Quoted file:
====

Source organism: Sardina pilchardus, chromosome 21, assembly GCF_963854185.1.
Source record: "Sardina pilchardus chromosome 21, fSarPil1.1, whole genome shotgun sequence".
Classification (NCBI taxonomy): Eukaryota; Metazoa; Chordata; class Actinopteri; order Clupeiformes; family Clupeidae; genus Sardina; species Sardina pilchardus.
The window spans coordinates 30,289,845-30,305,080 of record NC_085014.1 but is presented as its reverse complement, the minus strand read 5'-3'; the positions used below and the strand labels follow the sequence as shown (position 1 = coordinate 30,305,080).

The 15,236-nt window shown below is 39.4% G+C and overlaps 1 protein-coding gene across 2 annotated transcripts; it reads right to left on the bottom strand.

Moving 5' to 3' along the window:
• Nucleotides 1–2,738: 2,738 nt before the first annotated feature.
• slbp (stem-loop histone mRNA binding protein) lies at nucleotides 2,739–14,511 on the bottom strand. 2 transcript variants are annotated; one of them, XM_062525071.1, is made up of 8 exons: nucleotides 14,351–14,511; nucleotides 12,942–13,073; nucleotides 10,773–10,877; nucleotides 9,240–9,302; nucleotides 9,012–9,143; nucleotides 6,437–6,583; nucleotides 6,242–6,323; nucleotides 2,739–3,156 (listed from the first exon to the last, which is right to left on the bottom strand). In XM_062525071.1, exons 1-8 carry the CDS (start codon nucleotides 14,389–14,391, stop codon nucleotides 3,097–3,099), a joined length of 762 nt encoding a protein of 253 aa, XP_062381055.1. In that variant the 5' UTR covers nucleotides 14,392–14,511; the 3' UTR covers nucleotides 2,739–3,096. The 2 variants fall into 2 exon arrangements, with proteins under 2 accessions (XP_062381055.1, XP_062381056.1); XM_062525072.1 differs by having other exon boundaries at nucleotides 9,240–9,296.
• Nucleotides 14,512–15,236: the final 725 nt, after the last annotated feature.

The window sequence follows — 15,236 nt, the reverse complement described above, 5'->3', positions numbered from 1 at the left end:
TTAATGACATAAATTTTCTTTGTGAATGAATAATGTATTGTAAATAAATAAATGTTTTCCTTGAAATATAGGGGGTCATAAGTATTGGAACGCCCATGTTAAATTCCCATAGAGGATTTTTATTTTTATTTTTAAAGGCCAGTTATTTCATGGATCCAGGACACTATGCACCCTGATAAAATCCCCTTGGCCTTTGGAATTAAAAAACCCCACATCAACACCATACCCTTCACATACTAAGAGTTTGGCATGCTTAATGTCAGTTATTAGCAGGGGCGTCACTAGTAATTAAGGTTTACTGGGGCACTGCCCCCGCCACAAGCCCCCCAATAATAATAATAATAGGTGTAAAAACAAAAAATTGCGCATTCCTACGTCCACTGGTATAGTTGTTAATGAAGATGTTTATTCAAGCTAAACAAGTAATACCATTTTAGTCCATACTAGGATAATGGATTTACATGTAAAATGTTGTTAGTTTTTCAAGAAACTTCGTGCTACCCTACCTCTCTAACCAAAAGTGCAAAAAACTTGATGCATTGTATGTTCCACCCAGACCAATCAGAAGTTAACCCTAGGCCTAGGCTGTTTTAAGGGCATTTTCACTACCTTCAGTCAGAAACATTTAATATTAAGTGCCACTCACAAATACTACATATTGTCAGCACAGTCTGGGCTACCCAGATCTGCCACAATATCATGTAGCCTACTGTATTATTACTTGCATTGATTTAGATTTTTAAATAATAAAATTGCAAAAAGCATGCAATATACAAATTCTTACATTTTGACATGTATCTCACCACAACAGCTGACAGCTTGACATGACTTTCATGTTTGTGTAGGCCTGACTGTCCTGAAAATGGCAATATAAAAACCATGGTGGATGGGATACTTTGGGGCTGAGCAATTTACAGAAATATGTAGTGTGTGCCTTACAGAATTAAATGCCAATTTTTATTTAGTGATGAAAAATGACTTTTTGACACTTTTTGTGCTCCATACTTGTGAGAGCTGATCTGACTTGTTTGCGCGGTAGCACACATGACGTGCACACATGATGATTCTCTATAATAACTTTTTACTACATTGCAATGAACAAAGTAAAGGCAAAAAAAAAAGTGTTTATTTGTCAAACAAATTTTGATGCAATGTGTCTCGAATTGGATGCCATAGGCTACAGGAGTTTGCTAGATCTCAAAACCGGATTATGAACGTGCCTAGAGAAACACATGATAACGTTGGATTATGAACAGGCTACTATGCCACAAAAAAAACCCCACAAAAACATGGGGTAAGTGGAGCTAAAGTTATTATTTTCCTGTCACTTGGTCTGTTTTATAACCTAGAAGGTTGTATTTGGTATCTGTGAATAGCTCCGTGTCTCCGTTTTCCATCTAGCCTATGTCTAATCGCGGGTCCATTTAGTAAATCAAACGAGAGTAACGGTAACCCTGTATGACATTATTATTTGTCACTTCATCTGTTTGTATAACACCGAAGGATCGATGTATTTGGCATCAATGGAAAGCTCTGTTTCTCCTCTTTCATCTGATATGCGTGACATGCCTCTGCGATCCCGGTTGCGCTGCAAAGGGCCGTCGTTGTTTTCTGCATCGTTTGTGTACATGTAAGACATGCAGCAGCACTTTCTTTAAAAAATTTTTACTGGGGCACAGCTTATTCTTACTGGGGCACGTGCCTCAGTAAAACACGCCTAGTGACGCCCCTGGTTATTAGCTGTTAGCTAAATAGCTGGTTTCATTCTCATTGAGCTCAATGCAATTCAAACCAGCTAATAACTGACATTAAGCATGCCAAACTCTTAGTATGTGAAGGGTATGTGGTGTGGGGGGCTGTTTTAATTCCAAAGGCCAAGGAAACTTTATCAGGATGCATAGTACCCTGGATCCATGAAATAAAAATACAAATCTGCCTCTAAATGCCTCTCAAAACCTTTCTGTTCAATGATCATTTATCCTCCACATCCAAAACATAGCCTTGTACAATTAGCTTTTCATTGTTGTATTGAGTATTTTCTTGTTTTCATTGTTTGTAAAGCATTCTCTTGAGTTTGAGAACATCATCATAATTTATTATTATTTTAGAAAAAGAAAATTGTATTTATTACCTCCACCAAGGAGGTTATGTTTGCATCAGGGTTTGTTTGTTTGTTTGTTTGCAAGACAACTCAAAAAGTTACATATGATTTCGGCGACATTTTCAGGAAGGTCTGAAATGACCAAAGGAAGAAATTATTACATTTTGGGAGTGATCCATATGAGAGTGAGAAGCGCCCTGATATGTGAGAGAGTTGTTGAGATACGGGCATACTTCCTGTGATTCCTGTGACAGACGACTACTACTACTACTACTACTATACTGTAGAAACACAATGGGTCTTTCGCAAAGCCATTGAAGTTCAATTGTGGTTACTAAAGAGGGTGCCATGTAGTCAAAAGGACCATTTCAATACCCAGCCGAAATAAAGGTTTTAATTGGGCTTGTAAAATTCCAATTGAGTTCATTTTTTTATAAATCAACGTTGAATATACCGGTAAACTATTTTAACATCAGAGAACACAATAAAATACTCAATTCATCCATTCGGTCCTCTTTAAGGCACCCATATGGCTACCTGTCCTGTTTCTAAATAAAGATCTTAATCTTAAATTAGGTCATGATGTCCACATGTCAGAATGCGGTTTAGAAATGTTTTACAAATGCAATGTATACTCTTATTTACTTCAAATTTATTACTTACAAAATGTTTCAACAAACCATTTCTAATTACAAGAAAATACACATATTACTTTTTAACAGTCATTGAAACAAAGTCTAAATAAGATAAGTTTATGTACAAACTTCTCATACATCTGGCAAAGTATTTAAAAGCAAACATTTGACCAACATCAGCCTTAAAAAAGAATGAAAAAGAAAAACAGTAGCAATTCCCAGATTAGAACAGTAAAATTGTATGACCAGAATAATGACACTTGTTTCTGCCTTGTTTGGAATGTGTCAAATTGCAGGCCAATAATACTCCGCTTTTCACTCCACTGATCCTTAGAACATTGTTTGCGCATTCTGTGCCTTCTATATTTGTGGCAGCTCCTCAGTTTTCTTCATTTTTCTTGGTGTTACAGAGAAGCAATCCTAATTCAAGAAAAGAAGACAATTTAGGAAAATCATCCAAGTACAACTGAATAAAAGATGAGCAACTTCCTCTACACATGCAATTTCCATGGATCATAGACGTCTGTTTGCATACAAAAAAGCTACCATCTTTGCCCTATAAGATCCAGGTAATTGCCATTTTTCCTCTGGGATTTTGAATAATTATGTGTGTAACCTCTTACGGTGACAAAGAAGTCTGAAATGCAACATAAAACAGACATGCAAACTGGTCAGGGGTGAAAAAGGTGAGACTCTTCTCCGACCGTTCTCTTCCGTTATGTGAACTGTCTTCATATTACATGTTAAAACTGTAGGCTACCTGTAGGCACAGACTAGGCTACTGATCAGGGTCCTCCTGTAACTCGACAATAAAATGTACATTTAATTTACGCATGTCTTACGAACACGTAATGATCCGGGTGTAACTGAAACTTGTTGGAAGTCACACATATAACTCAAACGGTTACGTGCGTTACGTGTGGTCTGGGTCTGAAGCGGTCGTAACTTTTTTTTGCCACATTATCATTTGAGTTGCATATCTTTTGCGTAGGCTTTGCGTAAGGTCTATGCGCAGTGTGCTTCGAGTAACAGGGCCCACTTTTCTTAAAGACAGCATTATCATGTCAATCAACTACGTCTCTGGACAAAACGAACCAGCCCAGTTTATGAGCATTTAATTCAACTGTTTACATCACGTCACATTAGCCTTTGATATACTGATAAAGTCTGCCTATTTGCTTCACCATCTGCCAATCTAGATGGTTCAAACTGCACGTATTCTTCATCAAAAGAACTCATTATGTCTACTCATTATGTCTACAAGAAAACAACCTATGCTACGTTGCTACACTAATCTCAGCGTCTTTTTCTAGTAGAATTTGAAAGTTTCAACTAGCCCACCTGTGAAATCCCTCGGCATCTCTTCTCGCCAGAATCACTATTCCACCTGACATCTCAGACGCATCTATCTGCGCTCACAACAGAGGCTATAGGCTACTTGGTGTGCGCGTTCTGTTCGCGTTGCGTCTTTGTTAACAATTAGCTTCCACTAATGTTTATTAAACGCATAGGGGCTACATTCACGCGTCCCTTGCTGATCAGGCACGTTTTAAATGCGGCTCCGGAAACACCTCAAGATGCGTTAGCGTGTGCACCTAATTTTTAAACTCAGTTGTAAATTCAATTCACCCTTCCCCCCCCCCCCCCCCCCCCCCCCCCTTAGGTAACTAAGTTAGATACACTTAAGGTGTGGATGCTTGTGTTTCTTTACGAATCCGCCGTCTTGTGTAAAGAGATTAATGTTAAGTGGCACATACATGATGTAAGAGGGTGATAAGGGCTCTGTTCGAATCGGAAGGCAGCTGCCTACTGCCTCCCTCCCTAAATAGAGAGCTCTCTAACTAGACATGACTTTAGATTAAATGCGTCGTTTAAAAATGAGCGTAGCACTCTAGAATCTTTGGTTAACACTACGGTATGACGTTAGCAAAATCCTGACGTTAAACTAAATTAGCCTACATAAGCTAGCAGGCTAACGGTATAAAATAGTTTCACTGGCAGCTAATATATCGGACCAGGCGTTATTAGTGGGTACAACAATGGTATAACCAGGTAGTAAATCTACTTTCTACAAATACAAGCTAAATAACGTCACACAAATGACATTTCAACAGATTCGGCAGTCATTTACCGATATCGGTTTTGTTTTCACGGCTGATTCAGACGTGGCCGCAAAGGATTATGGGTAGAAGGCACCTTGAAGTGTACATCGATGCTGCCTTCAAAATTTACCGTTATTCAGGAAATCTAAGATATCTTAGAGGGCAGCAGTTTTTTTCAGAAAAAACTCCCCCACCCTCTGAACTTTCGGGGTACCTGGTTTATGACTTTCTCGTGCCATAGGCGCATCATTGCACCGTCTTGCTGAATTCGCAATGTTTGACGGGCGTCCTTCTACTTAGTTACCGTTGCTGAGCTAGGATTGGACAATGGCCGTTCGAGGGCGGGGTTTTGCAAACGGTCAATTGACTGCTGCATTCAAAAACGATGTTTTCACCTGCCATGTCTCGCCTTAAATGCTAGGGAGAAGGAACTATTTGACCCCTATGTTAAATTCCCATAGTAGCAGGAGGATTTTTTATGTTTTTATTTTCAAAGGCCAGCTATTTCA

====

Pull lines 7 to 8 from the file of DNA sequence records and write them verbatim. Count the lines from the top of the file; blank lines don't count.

• Nucleotides 1–2,738: 2,738 nt before the first annotated feature.
• slbp (stem-loop histone mRNA binding protein) lies at nucleotides 2,739–14,511 on the bottom strand. 2 transcript variants are annotated; one of them, XM_062525071.1, is made up of 8 exons: nucleotides 14,351–14,511; nucleotides 12,942–13,073; nucleotides 10,773–10,877; nucleotides 9,240–9,302; nucleotides 9,012–9,143; nucleotides 6,437–6,583; nucleotides 6,242–6,323; nucleotides 2,739–3,156 (listed from the first exon to the last, which is right to left on the bottom strand). In XM_062525071.1, exons 1-8 carry the CDS (start codon nucleotides 14,389–14,391, stop codon nucleotides 3,097–3,099), a joined length of 762 nt encoding a protein of 253 aa, XP_062381055.1. In that variant the 5' UTR covers nucleotides 14,392–14,511; the 3' UTR covers nucleotides 2,739–3,096. The 2 variants fall into 2 exon arrangements, with proteins under 2 accessions (XP_062381055.1, XP_062381056.1); XM_062525072.1 differs by having other exon boundaries at nucleotides 9,240–9,296.